Gov. Hutchinson, state officials unveil online ‘idea’ suggestion box, phone line

by Wesley Brown (wesbrocomm@gmail.com) 160 views 

If you’ve got a suggestion to shorten that line at the DMV, now there is a place to submit that idea online or by phone without taking a number.

MyIdea.Arkansas.gov.

Gov. Asa Hutchinson, along with top officials from the state’s Office of Transformation, announced the launch of an online suggestion box Thursday (May 18) that will give ordinary Arkansans a way to recommend ideas to improve services, increase efficiencies and streamline state government.

“We are looking for ideas that will relate to improving (state) government to its citizens,” Hutchinson told reporters gathered at the state capitol. “As any good businessman or retailer knows, the best idea comes from the customers. So we want to listen to the customers of state government by the presentation of a (website) that you go to and enter in your idea.”

According to Hutchinson and Amy Fecher, director of the state’s 17-month old transformation office, current Department of Finance and Administration (DFA) employees will staff the MyIdea telephone line and website once the new ideas start coming in.

DF&A staff will then determine which agency is best equipped to assess an idea, then forward it to the head of that agency. The governor has directed each agency to report back on an idea within 30 days. DF&A and the Office of Transformation, housed in the Governor’s office, will track the responses.

Hutchinson said the state’s new idea portal is part of the administration’s continuing efforts to make Arkansas government more efficient and seamless. During the recent 2017 legislation session, the General Assembly passed more than eight different bills that reformed state pay plans, consolidated several boards and commissions, and reorganized several state agencies.

Those efforts included moving the state Office of Energy into the Arkansas Department of Environmental Quality and putting the War Memorial Stadium Commission under the management of the state Department of Parks & Tourism.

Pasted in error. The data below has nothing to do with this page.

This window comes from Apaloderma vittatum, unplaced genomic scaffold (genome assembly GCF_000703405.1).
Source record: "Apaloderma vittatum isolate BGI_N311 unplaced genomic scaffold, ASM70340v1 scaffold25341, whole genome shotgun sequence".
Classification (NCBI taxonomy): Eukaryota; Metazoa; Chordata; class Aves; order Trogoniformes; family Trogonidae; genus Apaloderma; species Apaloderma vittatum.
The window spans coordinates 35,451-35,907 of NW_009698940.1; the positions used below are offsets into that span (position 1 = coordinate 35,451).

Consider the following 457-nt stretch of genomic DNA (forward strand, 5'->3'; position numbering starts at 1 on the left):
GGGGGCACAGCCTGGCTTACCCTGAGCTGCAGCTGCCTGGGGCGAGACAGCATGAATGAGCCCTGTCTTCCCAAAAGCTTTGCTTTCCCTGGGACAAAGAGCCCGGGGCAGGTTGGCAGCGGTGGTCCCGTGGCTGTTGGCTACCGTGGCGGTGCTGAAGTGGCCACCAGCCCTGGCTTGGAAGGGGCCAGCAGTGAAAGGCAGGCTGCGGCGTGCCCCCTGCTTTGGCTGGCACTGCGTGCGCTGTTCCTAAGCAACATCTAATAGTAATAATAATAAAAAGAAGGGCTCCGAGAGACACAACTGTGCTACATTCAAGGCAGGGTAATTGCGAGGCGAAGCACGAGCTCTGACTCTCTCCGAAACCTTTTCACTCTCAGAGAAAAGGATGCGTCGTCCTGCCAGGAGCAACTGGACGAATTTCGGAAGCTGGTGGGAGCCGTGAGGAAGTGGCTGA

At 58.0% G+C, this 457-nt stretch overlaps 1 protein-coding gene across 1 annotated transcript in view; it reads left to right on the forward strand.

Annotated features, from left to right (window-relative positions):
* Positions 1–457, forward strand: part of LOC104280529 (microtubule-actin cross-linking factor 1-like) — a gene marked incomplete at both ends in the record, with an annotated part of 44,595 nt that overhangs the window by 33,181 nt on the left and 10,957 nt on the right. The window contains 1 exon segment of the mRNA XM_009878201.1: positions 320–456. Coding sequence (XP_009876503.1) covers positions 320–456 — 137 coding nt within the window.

“These initiatives will help drive economic development, increase educational opportunity, ease the tax burden and enable us to more efficiently serve the people of our state,” Hutchinson said after lawmakers approved his entire 2017 legislative agenda.

NOT A COMPLAINT LINE
Hutchinson said he hopes that citizens across the state that are used to a “mobile society” will present ideas to state bureaucrats and push the state to make additional changes that streamline government processes, cut paperwork and red tape, and deliver better service.

The popular Republican governor, who announced plans earlier this week to seek re-election for the state’s top office in 2018, said ultimately he hopes ideas that are reviewed and implemented will lead to more cost-cutting measures that make better use of state resources.

In addition, Hutchinson said he has asked Fecher’s office and associated state agencies to review and revamp the state’s emergency communication system, overhaul the state’s data center operations, and upgrade DF&A’s procurement system to a digital platform.

“A lot is already going on. This is just an opportunity to focus on MyIdea,” he said.

In response to questions from reporters, Hutchinson emphasized that the new state portal and phone bank is not a complaint line. “At first, you are likely to get all kinds of calls coming in, but as time goes on … you are really going to have some genuine, good ideas that we will be able to take off with,” he said.

Hutchinson said over the next six months he hopes there will be some new ideas from citizens that state officials will be able to implement. Besides DF&A, an advisory board within the Office of Transformation that includes lawmakers, business leaders and state policymakers will also be a part of the evaluation process to determine if the ideas have merit and can be implemented within state government.

“It’s a meritocracy. If it is a good idea, we are going to embrace it, but you have good checks and balances in the system,” the governor said. “So, you are going to have many eyes on it that will evaluate it and make sure there is a proper sifting mechanism. There are going to be some (great) ideas … that come in that might cost a hundred million dollars. Then all of sudden, we have our friends in the legislature who have to be engaged because it is a budget issue.”

Starting today, Arkansans may submit ideas online at www.myidea.arkansas.gov or by phone at (844) 7MY-IDEA or (501) 683-IDEA.

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